Her Loss – Album Review


Wikipedia Commons

The album cover for Her Loss, depicting Suki Baby.

“Her Loss” by Drake and 21 Savage left me wanting more of their 16-song album. Drake pairs well with 21 Savage in this redemption album, which I went into expecting the blandness from Drake’s other albums, like “Certified Lover Boy” and “Honestly, Nevermind,” but I was astounded by the result. 


It’s been a long four years since 21’s last album dropped. When 21 posted a video of him and Drake singing “Jimmy Cooks” on Instagram with the caption “10/28,” it left his audience wondering if an album was coming soon.


The album opens up with the song “Rich Flex” which gives the listener a one-on-one hook (“21, can you do sum’ for me”) then moves on to “Major Distribution” where Drake makes references to himself being one of the richest rappers of all time. Throughout the album, both artists make references to how easy it is to get someone out of your life when you have money. Drake and 21 are targeting the women who have wronged them and making them question whether it was “her loss” for losing a wealthy and successful rapper.


“Tell me, what did I do wrong?” is the opening line of the last song of the album, revealing why Drake and 21 wrote the album in the first place. Drake and 21’s shared experiences of heartbreak and manipulation made this album relatable to other people who have also experienced the same things as Drake 21 Savage. various lyrics in the album make reference to being used for money and sex in a relationship, revealing how female stereotypes about being used for their bodies can be used both ways.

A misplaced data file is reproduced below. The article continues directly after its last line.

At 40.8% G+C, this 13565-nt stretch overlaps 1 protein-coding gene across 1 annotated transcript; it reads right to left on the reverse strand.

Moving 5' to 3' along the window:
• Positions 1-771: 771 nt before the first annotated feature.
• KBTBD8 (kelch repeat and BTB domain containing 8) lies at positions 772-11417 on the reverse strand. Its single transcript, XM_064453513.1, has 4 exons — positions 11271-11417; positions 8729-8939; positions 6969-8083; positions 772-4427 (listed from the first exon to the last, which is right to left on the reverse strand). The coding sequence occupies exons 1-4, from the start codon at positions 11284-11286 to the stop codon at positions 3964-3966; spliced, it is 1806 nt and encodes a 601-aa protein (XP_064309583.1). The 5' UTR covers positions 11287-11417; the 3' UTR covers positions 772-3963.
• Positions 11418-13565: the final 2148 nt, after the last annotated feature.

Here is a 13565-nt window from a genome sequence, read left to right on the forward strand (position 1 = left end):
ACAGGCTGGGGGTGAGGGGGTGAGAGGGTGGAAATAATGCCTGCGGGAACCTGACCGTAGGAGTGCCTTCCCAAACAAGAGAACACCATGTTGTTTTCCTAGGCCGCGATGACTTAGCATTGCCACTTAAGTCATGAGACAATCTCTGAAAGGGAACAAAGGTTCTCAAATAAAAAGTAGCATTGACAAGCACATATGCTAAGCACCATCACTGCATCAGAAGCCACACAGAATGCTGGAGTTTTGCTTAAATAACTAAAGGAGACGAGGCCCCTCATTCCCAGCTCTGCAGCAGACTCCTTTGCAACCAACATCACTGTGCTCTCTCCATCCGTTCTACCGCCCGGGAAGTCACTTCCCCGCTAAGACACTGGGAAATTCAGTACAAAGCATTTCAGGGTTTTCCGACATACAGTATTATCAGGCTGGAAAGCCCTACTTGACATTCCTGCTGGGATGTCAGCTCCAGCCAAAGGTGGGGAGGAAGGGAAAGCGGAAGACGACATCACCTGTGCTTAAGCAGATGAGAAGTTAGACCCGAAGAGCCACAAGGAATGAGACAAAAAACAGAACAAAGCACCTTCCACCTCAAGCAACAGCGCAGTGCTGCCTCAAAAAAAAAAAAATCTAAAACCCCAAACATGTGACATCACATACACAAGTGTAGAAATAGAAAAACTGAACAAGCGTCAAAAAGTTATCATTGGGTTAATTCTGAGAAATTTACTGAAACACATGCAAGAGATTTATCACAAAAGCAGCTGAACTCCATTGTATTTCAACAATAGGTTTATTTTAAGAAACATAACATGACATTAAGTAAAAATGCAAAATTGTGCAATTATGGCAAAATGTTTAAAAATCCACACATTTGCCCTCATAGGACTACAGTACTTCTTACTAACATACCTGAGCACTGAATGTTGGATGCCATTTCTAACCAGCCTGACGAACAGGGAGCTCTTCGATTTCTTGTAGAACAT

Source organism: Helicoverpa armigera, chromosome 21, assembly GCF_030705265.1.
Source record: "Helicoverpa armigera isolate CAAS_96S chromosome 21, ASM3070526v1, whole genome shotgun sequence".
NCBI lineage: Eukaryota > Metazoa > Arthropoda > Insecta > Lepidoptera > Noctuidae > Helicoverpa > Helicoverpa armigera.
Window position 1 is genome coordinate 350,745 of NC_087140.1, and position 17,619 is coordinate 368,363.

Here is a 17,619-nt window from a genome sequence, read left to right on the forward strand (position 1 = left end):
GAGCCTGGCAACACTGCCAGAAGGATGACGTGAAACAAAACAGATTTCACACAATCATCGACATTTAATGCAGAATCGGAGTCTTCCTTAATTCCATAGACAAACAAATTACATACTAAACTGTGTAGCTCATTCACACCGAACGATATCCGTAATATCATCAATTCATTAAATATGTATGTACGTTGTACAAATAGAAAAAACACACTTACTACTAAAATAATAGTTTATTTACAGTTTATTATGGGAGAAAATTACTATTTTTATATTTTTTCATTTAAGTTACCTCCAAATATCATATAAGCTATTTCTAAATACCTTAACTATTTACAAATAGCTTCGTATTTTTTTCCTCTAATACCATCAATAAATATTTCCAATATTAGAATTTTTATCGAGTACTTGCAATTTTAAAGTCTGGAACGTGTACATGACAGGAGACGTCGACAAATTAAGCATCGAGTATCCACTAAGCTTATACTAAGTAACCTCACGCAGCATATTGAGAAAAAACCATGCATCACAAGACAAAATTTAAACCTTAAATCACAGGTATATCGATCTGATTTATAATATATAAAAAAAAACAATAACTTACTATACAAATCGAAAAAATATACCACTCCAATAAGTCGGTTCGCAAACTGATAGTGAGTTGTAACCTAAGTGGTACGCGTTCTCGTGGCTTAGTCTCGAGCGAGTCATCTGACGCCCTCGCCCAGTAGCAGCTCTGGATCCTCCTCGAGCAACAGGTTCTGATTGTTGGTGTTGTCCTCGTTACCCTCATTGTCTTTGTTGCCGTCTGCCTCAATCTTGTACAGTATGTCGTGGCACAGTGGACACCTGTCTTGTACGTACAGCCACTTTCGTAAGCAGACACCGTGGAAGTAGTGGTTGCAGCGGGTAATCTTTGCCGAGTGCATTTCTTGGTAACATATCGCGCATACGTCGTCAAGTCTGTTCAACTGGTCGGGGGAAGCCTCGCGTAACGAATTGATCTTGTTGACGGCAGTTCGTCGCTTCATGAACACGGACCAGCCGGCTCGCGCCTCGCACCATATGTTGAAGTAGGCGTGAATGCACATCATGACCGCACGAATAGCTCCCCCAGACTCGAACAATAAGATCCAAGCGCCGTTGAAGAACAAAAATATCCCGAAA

For the duration of the album, Drake fixates on the power women hold over him sexually and the power he has over them financially. This album is littered with lyrics about all the women who have deceived Drake and this album is a clap back at them. 


I was pleased with how the album changed drastically towards the end, moving from songs having a “let’s get up and dance” effect, to some making you dive into the lyrics and rewind. The songs start off strong with some original and raw rap, slowing down towards the second half and letting 21 tell the audience his feelings. The line, “What? What? Think my heart is bulletproof?” on the final song in the album lets this emotional rapper open up and show how he feels about getting heartbroken. 


In just an hour, Drake’s album was an eye-opener. I got to understand these rappers through their music rather than in an interview or social media post. 


I felt the absence of 21 in most songs where it sounded like he needed to contribute. This album did not feel like a collaboration, but more like a Drake album with 21 peeking in on some songs. The themes of love, enemies and fame are portrayed well by both rappers and I’m looking forward to watching their collaboration grow and expand in the future.